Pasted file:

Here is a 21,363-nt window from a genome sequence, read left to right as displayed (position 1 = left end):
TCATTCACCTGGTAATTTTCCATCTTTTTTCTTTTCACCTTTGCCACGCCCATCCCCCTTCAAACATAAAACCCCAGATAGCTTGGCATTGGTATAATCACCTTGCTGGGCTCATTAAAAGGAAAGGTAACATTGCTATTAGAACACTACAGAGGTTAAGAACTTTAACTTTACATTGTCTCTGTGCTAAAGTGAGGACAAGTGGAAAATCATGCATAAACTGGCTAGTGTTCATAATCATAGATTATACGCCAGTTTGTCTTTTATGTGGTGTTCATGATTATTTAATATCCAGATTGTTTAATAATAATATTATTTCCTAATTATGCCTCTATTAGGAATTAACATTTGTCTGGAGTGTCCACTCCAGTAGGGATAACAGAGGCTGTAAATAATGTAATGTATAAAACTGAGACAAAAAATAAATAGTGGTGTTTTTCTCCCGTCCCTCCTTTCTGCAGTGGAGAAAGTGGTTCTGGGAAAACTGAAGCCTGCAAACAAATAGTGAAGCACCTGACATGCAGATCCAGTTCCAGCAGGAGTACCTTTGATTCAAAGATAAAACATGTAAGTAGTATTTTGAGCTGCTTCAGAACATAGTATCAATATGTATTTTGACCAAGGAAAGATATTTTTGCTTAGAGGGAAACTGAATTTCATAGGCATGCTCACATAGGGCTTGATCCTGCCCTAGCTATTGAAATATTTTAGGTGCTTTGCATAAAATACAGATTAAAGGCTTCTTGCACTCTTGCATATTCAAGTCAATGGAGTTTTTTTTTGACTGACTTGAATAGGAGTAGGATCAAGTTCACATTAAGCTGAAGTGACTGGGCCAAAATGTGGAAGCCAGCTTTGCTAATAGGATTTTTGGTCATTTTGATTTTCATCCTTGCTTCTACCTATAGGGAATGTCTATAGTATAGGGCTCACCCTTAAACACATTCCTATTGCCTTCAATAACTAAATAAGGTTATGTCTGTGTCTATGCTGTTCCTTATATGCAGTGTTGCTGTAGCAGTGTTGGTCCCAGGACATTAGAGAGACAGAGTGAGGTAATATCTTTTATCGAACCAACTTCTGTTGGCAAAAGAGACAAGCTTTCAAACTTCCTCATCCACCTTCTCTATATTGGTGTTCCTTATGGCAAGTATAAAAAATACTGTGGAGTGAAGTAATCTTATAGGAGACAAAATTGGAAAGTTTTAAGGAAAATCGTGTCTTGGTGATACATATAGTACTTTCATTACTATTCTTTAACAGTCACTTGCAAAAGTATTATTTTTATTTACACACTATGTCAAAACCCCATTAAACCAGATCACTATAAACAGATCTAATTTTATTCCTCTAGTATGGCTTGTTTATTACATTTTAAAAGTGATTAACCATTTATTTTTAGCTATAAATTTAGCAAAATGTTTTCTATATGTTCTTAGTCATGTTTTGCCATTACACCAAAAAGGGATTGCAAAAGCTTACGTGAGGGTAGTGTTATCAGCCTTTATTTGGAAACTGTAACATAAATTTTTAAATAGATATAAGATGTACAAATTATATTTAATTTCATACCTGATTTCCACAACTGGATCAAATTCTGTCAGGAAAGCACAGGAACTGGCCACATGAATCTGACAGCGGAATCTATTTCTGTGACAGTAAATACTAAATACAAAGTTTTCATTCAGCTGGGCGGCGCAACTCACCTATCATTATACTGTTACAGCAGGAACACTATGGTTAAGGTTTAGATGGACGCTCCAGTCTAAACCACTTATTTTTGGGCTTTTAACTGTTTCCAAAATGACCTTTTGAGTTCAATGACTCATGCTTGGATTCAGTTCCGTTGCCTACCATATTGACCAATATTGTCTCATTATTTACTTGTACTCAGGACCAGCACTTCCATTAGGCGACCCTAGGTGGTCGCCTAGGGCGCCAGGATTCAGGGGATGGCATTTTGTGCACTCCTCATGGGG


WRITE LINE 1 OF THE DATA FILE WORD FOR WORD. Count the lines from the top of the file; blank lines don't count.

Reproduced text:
Here is a 21,363-nt window from a genome sequence, read left to right as displayed (position 1 = left end):